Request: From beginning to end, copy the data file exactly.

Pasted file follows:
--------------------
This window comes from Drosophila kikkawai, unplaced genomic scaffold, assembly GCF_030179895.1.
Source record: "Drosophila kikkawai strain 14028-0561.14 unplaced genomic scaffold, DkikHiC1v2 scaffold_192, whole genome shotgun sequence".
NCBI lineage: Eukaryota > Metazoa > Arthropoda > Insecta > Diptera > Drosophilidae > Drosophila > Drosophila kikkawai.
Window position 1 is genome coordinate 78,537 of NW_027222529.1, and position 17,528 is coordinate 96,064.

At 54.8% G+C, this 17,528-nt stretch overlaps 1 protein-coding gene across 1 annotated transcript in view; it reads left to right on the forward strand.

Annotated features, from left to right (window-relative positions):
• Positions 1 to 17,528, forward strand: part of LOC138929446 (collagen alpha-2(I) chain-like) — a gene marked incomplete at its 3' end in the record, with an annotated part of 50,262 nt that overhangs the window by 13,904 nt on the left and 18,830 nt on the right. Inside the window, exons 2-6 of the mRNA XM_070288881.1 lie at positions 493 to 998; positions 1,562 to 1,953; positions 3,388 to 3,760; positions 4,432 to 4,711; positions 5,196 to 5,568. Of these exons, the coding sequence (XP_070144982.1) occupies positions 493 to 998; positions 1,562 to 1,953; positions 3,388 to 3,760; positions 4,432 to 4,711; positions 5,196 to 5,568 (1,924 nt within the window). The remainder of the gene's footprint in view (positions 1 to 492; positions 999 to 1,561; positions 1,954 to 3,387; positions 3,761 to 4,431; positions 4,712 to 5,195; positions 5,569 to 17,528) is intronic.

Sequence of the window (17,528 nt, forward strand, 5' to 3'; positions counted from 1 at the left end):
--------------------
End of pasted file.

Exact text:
This window comes from Drosophila kikkawai, unplaced genomic scaffold, assembly GCF_030179895.1.
Source record: "Drosophila kikkawai strain 14028-0561.14 unplaced genomic scaffold, DkikHiC1v2 scaffold_192, whole genome shotgun sequence".
NCBI lineage: Eukaryota > Metazoa > Arthropoda > Insecta > Diptera > Drosophilidae > Drosophila > Drosophila kikkawai.
Window position 1 is genome coordinate 78,537 of NW_027222529.1, and position 17,528 is coordinate 96,064.

At 54.8% G+C, this 17,528-nt stretch overlaps 1 protein-coding gene across 1 annotated transcript in view; it reads left to right on the forward strand.

Annotated features, from left to right (window-relative positions):
• Positions 1 to 17,528, forward strand: part of LOC138929446 (collagen alpha-2(I) chain-like) — a gene marked incomplete at its 3' end in the record, with an annotated part of 50,262 nt that overhangs the window by 13,904 nt on the left and 18,830 nt on the right. Inside the window, exons 2-6 of the mRNA XM_070288881.1 lie at positions 493 to 998; positions 1,562 to 1,953; positions 3,388 to 3,760; positions 4,432 to 4,711; positions 5,196 to 5,568. Of these exons, the coding sequence (XP_070144982.1) occupies positions 493 to 998; positions 1,562 to 1,953; positions 3,388 to 3,760; positions 4,432 to 4,711; positions 5,196 to 5,568 (1,924 nt within the window). The remainder of the gene's footprint in view (positions 1 to 492; positions 999 to 1,561; positions 1,954 to 3,387; positions 3,761 to 4,431; positions 4,712 to 5,195; positions 5,569 to 17,528) is intronic.

Sequence of the window (17,528 nt, forward strand, 5' to 3'; positions counted from 1 at the left end):